Be that as it may, I still find this a powerful song –one of those rare ones that did make me cry; and it’s a song I have used in school assemblies – I constructed my first ever power point presentation with this song –and, with its sense of purpose and ‘protest’, I suppose it’s the kind of song I wish I had written more of, and perhaps had paid more heed to, and had celebrated more.

See what I mean?  In these two songs, a whole history….

‘BORDER SONG’ by Elton John

I think one often returns from time-out breaks with a sort of heightened awareness –and perhaps particularly so when they involve some cultural contrast, and in my experience this is especially true when the breaks have had some spiritual focus –and ones antennae towards matters of spiritual reference becomes acutely sensitive – perhaps amusingly so…

 

At least, such was the case in the spring of 1970 when I returned home from an Easter jaunt with the church youth group, who had been taken by our pastor Rev. Albert Turner (recently deceased – God bless him) to camp in the Bois De Boulogne and see the sights of Paris (following, now I come to think of it, a short Christian youth conference somewhere in Belgium, the first opportunity incidentally to practice my excruciatingly clumsy bits of O level French).  Show us the sights he did, and looking back it seems slightly unorthodox that for one of our evening visits he took us  -all young adolescent boys, if I remember rightly –to stroll along Pigalle’s avenue of strip joints and girlie shows. ‘Something of the world’s attractions’ he said, implying that anyone blithely following a perceived call to a Christian lifestyle might as well know what they were up against!  Ironically other visits and evening walks –less sticky and embarrassing –were equally alluring: the beauty of the Champs Elysees, the Left Bank, the art…

 

We must have returned home midweek, because I have a feeling that I was still fresh and raw from the headiness of foreign travel and from the intoxicating camaraderie of young people together, and the rarefied atmosphere of constant ‘Christian fellowship’ and refreshment, when we came to sit down and watch our regular ‘Top Of The Pops’ date, as a family, that Thursday evening.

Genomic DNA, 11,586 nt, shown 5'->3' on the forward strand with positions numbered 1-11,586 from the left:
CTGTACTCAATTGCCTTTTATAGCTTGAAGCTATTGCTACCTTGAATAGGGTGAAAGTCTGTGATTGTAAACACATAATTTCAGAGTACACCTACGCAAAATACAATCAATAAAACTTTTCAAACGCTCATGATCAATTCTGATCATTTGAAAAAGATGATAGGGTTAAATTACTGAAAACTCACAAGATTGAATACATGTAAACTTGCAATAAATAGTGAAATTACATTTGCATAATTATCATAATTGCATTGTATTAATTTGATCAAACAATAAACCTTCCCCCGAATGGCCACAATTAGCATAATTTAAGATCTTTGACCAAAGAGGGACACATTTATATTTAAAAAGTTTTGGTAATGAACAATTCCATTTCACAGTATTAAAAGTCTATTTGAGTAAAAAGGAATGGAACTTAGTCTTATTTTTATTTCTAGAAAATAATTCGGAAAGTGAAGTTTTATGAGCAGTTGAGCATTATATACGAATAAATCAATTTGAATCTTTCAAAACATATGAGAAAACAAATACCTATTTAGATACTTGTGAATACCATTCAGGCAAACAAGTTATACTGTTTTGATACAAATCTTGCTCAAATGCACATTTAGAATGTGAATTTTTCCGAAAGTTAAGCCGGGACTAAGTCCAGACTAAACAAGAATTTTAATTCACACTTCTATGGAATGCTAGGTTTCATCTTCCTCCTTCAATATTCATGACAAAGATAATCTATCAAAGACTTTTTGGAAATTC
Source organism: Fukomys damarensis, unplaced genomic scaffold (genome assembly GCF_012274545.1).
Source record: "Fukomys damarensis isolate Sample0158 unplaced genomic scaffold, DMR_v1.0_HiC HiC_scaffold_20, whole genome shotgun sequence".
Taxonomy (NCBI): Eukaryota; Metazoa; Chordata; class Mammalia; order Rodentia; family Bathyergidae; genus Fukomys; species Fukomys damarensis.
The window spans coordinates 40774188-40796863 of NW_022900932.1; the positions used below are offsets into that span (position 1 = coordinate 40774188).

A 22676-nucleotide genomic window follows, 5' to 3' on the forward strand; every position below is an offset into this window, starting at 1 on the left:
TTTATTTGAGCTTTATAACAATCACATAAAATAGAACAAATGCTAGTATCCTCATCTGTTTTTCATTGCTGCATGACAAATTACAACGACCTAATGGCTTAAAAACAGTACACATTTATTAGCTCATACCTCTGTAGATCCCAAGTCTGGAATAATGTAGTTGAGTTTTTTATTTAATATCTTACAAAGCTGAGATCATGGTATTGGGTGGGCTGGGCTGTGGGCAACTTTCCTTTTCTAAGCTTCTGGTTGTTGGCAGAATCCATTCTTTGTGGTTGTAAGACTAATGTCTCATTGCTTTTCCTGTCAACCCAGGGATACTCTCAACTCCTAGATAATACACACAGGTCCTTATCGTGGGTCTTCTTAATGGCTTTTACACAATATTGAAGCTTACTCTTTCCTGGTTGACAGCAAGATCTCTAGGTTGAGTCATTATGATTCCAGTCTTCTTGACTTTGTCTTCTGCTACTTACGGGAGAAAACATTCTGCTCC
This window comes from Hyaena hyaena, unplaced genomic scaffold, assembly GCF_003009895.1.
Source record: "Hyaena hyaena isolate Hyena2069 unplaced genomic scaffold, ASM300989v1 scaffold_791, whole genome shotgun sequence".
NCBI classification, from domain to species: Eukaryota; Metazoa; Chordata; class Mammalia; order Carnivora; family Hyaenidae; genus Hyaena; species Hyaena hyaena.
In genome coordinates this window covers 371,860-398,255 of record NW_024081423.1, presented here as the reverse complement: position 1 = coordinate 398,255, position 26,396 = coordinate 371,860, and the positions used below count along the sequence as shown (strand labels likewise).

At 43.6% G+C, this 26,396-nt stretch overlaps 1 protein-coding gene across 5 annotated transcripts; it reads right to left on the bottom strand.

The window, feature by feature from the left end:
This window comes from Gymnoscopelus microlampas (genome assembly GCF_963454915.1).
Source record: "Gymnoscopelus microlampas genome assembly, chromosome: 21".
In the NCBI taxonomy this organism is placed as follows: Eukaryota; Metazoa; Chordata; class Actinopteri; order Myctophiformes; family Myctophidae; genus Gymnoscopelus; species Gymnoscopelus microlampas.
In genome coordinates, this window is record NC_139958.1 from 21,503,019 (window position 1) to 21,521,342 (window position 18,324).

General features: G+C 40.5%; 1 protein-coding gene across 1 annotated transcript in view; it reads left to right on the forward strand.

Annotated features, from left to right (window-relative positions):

I had probably only been away about 10 days at the most, but I suddenly felt that everything had changed – a song called ‘Spirit In The Sky’ by Norman Greenbaum had rocketed to the top of the charts –and this obviously a song about God!   Other singles too (I forget which) seemed less about teen romance and more about less earthbound concerns….Spiritual awareness was everywhere!  And now, look –this young fresh faced pianist-singer Elton John was also singing a song of unequivocal gospel tones and content!  Had a revival taken place in my absence?  It was spring, after all, and an opportunity for awakenings in more than one way!

 

Okay, very funny now, that I should think of Elton’s song as evidence of a sweep of Christian fervour, or something akin.  What on earth was I basing it on? ‘Holy Moses’, no doubt (though today Taupin’s ‘Holy Moses’ seems little more than a substitute for a more frustrated expletive!) and possibly the impassioned call for tolerance in the last verse, which in its clunky literalism sounds more like The Office’s David Brent than anything else! (‘tell the man over there/what’s his colour?/I don’t care/he’s my brother/let us live in peace…’).  I subsequently learnt that young Reg added this verse himself, while Bernie Taupin’s lyrics in the rest of the song remain much more ambiguous and enigmatic –and somehow more enduring because of it.  Take the ‘bridge’ for instance –‘I’m going back to the border where my affairs/my affairs ain’t abused/I can’t take any more bad water/it’s poison from my head down to my shoes.’..  And borders are of course essentially dangerous, risky, uncertain, ambiguous tightropes between neighbouring or opposing states.  Perhaps that’s why they appeal to poet-singers –think of Richard Thompson’s ‘when I get to the border’ and Joni Mitchell’s wonderful ‘Borderline’ etc.

 

So yes, it was pretty silly wasn’t it, to see the song as potent with spirituality.  But the funny thing is, for me the feel of the song is still gospelish, and although my Elton-history is a relatively short one, I gladly come back to this one (it’s on the jukebox) and experience from it a familiar frisson.